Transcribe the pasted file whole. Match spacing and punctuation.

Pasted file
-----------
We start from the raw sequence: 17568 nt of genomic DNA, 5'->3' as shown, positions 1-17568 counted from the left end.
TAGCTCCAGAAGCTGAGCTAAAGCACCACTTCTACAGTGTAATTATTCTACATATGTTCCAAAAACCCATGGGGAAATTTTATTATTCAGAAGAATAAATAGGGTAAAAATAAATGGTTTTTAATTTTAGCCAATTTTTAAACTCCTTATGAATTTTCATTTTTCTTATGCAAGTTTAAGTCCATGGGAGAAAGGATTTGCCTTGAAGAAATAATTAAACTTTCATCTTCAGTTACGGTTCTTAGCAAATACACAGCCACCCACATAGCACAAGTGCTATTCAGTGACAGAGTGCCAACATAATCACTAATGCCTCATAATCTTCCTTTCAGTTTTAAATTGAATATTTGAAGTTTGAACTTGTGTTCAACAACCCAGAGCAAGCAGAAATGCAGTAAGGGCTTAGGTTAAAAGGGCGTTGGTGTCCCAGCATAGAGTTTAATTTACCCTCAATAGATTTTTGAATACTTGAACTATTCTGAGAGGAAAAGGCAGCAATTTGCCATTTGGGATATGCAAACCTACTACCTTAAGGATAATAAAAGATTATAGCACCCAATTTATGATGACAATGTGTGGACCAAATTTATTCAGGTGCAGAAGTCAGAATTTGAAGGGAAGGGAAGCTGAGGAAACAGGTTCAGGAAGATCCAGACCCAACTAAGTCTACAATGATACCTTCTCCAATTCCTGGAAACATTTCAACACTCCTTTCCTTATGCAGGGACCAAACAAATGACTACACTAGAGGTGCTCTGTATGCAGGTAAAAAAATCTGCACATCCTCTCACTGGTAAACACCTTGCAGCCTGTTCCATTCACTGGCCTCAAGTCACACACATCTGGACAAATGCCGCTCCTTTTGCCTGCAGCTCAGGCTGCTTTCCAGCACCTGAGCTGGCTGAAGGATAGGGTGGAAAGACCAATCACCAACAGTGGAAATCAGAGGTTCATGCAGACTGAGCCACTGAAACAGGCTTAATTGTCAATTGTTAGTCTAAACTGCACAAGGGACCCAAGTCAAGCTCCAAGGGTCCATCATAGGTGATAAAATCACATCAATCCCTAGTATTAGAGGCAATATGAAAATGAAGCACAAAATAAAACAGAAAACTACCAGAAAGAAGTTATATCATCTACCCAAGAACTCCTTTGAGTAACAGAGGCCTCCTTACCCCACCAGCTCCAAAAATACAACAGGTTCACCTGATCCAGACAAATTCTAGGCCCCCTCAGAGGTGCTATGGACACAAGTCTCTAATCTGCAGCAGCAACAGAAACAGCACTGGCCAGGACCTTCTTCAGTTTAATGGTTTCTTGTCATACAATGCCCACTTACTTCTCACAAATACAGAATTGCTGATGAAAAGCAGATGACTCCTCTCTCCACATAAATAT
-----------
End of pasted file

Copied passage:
We start from the raw sequence: 17568 nt of genomic DNA, 5'->3' as shown, positions 1-17568 counted from the left end.
TAGCTCCAGAAGCTGAGCTAAAGCACCACTTCTACAGTGTAATTATTCTACATATGTTCCAAAAACCCATGGGGAAATTTTATTATTCAGAAGAATAAATAGGGTAAAAATAAATGGTTTTTAATTTTAGCCAATTTTTAAACTCCTTATGAATTTTCATTTTTCTTATGCAAGTTTAAGTCCATGGGAGAAAGGATTTGCCTTGAAGAAATAATTAAACTTTCATCTTCAGTTACGGTTCTTAGCAAATACACAGCCACCCACATAGCACAAGTGCTATTCAGTGACAGAGTGCCAACATAATCACTAATGCCTCATAATCTTCCTTTCAGTTTTAAATTGAATATTTGAAGTTTGAACTTGTGTTCAACAACCCAGAGCAAGCAGAAATGCAGTAAGGGCTTAGGTTAAAAGGGCGTTGGTGTCCCAGCATAGAGTTTAATTTACCCTCAATAGATTTTTGAATACTTGAACTATTCTGAGAGGAAAAGGCAGCAATTTGCCATTTGGGATATGCAAACCTACTACCTTAAGGATAATAAAAGATTATAGCACCCAATTTATGATGACAATGTGTGGACCAAATTTATTCAGGTGCAGAAGTCAGAATTTGAAGGGAAGGGAAGCTGAGGAAACAGGTTCAGGAAGATCCAGACCCAACTAAGTCTACAATGATACCTTCTCCAATTCCTGGAAACATTTCAACACTCCTTTCCTTATGCAGGGACCAAACAAATGACTACACTAGAGGTGCTCTGTATGCAGGTAAAAAAATCTGCACATCCTCTCACTGGTAAACACCTTGCAGCCTGTTCCATTCACTGGCCTCAAGTCACACACATCTGGACAAATGCCGCTCCTTTTGCCTGCAGCTCAGGCTGCTTTCCAGCACCTGAGCTGGCTGAAGGATAGGGTGGAAAGACCAATCACCAACAGTGGAAATCAGAGGTTCATGCAGACTGAGCCACTGAAACAGGCTTAATTGTCAATTGTTAGTCTAAACTGCACAAGGGACCCAAGTCAAGCTCCAAGGGTCCATCATAGGTGATAAAATCACATCAATCCCTAGTATTAGAGGCAATATGAAAATGAAGCACAAAATAAAACAGAAAACTACCAGAAAGAAGTTATATCATCTACCCAAGAACTCCTTTGAGTAACAGAGGCCTCCTTACCCCACCAGCTCCAAAAATACAACAGGTTCACCTGATCCAGACAAATTCTAGGCCCCCTCAGAGGTGCTATGGACACAAGTCTCTAATCTGCAGCAGCAACAGAAACAGCACTGGCCAGGACCTTCTTCAGTTTAATGGTTTCTTGTCATACAATGCCCACTTACTTCTCACAAATACAGAATTGCTGATGAAAAGCAGATGACTCCTCTCTCCACATAAATAT